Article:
As Christmas in July rolls around, so too does another yearly treat: ESPN magazine’s Body Issue, now in its fifth year. The 2014 edition featured the now-trademark wide variety of naked sportspeople, from surfers to footballers, but there was one portrait in particular that set the internet ablaze when the issue’s photos went live in the lead-up to its newsstand debut this past weekend. That’d be Texas Rangers first-baseman Prince Fielder, who was snapped mid-swing by photographer Alexei Hay.
A hashtag - #HuskyTwitter - sprang up as people with a preference for big thighs, rounded bellies and bear-hug-giving arms praised Fielder’s photos as an early Christmas gift. More than a handful of female friends of mine spent a good day’s worth of social media time praising Fielder’s body to high heaven.
The “ahh big sexy with baseball” (as my own Facebook post about Fielder’s photos ran) response was one thing. Social media was also flooded with posts by men who had cause to celebrate finally seeing a body that looked like theirs in the spotlight:
Prince Fielder got me feeling like I can accomplish it all today. #HuskyTwitter— Regular! (@KooolAidPapi) July 8, 2014
Finally.... a hashtag for me. I feel at home. #huskytwitter— Matthew Everett (@Matthew_Everett) July 9, 2014
All this #HuskyTwitter love got a big belly brother feeling kind of sexy!— mchester (@phank211) July 9, 2014
This is why representation is so important: if you can see it, you can be it. And in this case, “it” doesn’t necessarily mean “a pinup”, but when your body type is not only rarely seen in mainstream media, but on the occasion it is seen it’s played for laughs, it’s not hard to imagine that seeing a bigger dude a) reach the top of his game and b) have praise heaped on him as a newly minted sex symbol is a big deal. For the rest of us, it’s cause to stop for a moment and wonder how much of what we think (or “know”) is attractive is down to what the media tells us is so.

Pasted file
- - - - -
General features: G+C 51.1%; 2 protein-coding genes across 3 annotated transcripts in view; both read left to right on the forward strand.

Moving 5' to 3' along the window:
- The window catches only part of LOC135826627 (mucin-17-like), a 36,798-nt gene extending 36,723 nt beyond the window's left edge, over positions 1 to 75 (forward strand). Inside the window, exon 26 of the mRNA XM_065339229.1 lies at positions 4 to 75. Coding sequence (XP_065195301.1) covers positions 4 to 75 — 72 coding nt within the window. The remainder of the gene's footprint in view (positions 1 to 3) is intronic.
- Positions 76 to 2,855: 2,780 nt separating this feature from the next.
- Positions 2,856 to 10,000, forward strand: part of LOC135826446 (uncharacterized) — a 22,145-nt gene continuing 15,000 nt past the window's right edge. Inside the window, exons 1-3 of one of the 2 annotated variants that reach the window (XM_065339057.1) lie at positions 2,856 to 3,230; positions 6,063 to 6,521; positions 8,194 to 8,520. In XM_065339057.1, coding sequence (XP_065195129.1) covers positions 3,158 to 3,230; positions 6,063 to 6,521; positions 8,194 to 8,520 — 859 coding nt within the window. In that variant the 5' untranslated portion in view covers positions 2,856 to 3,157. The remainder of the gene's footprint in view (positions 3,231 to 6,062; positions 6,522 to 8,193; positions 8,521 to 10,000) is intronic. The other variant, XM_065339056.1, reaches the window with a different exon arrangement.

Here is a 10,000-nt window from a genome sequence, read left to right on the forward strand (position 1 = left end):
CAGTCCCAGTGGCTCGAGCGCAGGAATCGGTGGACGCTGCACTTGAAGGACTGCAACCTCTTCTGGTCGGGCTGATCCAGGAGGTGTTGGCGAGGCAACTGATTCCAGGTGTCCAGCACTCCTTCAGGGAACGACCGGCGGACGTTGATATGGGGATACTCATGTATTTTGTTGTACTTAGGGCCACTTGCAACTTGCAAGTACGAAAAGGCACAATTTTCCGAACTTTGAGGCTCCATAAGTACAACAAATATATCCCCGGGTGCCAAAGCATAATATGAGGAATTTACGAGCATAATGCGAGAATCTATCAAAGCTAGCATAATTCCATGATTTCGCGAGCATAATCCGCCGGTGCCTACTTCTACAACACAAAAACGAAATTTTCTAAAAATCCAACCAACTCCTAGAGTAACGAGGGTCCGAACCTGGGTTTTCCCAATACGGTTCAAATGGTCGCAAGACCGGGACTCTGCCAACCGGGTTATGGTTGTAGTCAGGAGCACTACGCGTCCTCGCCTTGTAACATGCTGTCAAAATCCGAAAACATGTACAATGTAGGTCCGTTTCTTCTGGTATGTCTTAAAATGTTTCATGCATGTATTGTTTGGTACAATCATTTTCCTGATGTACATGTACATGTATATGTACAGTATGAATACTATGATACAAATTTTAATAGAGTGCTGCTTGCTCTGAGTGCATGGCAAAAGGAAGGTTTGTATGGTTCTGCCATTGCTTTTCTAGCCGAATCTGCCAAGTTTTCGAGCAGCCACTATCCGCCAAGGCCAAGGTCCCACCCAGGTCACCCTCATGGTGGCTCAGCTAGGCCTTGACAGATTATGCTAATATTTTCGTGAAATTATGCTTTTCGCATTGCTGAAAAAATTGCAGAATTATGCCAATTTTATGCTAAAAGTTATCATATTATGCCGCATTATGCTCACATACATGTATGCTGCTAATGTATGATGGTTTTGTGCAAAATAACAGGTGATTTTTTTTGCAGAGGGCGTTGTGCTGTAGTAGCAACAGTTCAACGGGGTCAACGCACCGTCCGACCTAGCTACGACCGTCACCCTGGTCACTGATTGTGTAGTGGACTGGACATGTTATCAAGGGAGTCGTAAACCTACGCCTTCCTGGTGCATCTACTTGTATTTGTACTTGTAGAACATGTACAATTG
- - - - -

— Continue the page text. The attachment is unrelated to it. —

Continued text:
In a piece for Mic about the social media response to Fielder’s photo, Derrick Clifton wrote, “If there's one lesson to be learned from Prince Fielder's display of savoir faire, both in his revealing words and images, it's that we can all be accountable to each other in celebrating our bodies. And we can do so without shaming others for having bodies different than our own, or different than what mainstream ideals of beauty dictate to us.”
Too often, when feminist commentators - or any commentators, really - bring up the effect media representations of male bodies have on men, they’re shushed; “It’s worse for women,” the response typically runs, “men can suck it up”. A more compassionate reading would be that, in terms of media-generated pressure to look a certain way, it is now just as bad for men as it has been for women for years.
Logan Hill explored this - specifically, the expectation that today’s male stars will be utterly ripped - for Men’s Journal earlier in the year; he wrote, “Now objectification makes no gender distinctions [...] Muscle matters more than ever, as comic-book franchises swallow up the box office, in the increasingly critical global market. (Hot bodies and explosions don't need subtitles.) Thor-like biceps and Captain America pecs are simply a job requirement; even ‘serious’ actors who never aspired to mega-stardom are being told they need a global franchise to prove their bankability and land Oscar-caliber parts.”